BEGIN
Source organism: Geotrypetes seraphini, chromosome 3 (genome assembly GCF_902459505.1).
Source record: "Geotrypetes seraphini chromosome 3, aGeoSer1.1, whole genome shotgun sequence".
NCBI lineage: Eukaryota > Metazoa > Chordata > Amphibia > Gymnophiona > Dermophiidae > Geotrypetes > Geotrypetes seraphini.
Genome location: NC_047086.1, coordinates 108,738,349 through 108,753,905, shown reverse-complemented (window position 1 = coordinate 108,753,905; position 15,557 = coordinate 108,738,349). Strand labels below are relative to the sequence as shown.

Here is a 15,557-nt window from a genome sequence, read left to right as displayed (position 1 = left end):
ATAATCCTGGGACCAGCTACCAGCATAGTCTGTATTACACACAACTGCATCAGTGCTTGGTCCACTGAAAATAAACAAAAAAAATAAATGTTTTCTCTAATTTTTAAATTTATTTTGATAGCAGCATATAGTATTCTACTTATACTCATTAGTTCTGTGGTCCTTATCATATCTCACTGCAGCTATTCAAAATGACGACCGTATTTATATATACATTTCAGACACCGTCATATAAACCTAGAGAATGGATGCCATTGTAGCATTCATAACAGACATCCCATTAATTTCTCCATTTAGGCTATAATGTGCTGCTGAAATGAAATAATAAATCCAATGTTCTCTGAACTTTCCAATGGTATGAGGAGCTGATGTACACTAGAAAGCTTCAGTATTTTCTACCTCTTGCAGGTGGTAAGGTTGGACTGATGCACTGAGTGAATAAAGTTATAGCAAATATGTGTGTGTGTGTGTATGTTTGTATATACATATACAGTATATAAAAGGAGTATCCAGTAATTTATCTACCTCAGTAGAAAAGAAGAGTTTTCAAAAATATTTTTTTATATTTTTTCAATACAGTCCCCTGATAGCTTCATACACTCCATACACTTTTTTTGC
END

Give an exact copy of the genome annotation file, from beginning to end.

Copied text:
Source organism: Geotrypetes seraphini, chromosome 3 (genome assembly GCF_902459505.1).
Source record: "Geotrypetes seraphini chromosome 3, aGeoSer1.1, whole genome shotgun sequence".
NCBI lineage: Eukaryota > Metazoa > Chordata > Amphibia > Gymnophiona > Dermophiidae > Geotrypetes > Geotrypetes seraphini.
Genome location: NC_047086.1, coordinates 108,738,349 through 108,753,905, shown reverse-complemented (window position 1 = coordinate 108,753,905; position 15,557 = coordinate 108,738,349). Strand labels below are relative to the sequence as shown.

Here is a 15,557-nt window from a genome sequence, read left to right as displayed (position 1 = left end):
ATAATCCTGGGACCAGCTACCAGCATAGTCTGTATTACACACAACTGCATCAGTGCTTGGTCCACTGAAAATAAACAAAAAAAATAAATGTTTTCTCTAATTTTTAAATTTATTTTGATAGCAGCATATAGTATTCTACTTATACTCATTAGTTCTGTGGTCCTTATCATATCTCACTGCAGCTATTCAAAATGACGACCGTATTTATATATACATTTCAGACACCGTCATATAAACCTAGAGAATGGATGCCATTGTAGCATTCATAACAGACATCCCATTAATTTCTCCATTTAGGCTATAATGTGCTGCTGAAATGAAATAATAAATCCAATGTTCTCTGAACTTTCCAATGGTATGAGGAGCTGATGTACACTAGAAAGCTTCAGTATTTTCTACCTCTTGCAGGTGGTAAGGTTGGACTGATGCACTGAGTGAATAAAGTTATAGCAAATATGTGTGTGTGTGTGTATGTTTGTATATACATATACAGTATATAAAAGGAGTATCCAGTAATTTATCTACCTCAGTAGAAAAGAAGAGTTTTCAAAAATATTTTTTTATATTTTTTCAATACAGTCCCCTGATAGCTTCATACACTCCATACACTTTTTTTGC